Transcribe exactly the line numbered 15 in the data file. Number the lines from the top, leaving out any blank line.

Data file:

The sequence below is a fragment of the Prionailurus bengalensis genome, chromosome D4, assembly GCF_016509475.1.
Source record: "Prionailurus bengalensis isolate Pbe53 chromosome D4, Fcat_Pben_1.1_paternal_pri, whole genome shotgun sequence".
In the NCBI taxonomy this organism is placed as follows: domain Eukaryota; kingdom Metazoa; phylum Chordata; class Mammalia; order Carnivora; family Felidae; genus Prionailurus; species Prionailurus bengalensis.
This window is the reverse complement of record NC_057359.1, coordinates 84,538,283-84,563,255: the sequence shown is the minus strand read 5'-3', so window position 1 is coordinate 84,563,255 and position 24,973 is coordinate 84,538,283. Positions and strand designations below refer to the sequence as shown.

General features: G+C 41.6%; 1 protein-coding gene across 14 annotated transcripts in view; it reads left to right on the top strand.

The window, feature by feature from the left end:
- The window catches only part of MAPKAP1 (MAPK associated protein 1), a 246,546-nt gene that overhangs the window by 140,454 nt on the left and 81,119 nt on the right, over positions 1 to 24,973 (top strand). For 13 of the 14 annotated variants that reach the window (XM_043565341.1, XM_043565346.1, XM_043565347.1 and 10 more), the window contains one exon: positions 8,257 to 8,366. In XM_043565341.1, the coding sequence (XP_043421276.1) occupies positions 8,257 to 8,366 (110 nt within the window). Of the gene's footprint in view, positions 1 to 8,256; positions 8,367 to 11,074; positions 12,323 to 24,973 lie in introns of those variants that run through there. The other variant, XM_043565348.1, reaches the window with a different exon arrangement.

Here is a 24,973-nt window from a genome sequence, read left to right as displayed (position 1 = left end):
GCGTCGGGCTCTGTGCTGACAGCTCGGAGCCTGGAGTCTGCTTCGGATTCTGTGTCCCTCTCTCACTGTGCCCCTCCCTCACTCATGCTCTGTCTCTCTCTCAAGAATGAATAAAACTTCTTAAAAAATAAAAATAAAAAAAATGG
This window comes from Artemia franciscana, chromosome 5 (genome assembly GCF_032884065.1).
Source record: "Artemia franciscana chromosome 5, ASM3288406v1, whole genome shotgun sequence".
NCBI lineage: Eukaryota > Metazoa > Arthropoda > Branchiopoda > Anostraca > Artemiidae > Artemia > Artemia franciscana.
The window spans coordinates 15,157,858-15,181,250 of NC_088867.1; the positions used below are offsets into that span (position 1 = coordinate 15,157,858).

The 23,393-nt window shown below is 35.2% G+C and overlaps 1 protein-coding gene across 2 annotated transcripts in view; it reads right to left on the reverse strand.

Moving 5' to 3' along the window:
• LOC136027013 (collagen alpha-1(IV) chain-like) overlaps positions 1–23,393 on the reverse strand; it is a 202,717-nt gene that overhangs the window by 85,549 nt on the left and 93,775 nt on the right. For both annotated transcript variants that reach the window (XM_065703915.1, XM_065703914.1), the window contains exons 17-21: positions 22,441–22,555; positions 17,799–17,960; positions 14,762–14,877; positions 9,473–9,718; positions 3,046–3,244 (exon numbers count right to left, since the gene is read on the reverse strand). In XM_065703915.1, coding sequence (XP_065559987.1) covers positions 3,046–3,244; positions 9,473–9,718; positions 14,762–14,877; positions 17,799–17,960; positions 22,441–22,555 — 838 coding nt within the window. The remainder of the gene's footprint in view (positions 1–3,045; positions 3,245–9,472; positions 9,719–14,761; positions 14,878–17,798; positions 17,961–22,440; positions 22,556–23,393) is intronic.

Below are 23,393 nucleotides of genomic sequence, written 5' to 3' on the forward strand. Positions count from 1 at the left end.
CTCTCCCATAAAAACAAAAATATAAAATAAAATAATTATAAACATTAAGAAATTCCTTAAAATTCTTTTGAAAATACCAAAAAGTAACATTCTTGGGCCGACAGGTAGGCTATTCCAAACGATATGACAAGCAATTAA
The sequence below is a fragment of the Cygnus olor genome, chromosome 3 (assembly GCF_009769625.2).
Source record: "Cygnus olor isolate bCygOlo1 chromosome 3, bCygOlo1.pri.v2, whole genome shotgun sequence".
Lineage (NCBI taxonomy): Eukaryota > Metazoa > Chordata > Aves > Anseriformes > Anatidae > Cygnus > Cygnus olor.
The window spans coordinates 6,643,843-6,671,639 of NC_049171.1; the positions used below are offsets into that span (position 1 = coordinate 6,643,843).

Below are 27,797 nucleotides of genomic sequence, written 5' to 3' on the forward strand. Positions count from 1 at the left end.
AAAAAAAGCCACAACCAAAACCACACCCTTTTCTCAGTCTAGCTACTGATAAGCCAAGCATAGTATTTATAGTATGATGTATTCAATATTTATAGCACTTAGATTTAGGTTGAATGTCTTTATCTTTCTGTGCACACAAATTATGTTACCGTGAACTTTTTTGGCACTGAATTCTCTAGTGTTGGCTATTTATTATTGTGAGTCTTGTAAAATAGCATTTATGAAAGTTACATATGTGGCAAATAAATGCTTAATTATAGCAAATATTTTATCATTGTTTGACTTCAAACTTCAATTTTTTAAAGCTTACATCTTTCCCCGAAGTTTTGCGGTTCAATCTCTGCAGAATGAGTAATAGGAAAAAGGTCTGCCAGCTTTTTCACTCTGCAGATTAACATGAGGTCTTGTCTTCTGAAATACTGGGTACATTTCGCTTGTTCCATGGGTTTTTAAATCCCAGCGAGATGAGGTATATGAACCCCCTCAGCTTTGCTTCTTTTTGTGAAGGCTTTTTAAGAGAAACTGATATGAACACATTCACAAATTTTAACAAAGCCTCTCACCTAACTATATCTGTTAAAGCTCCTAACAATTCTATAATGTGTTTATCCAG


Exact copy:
Moving 5' to 3' along the window: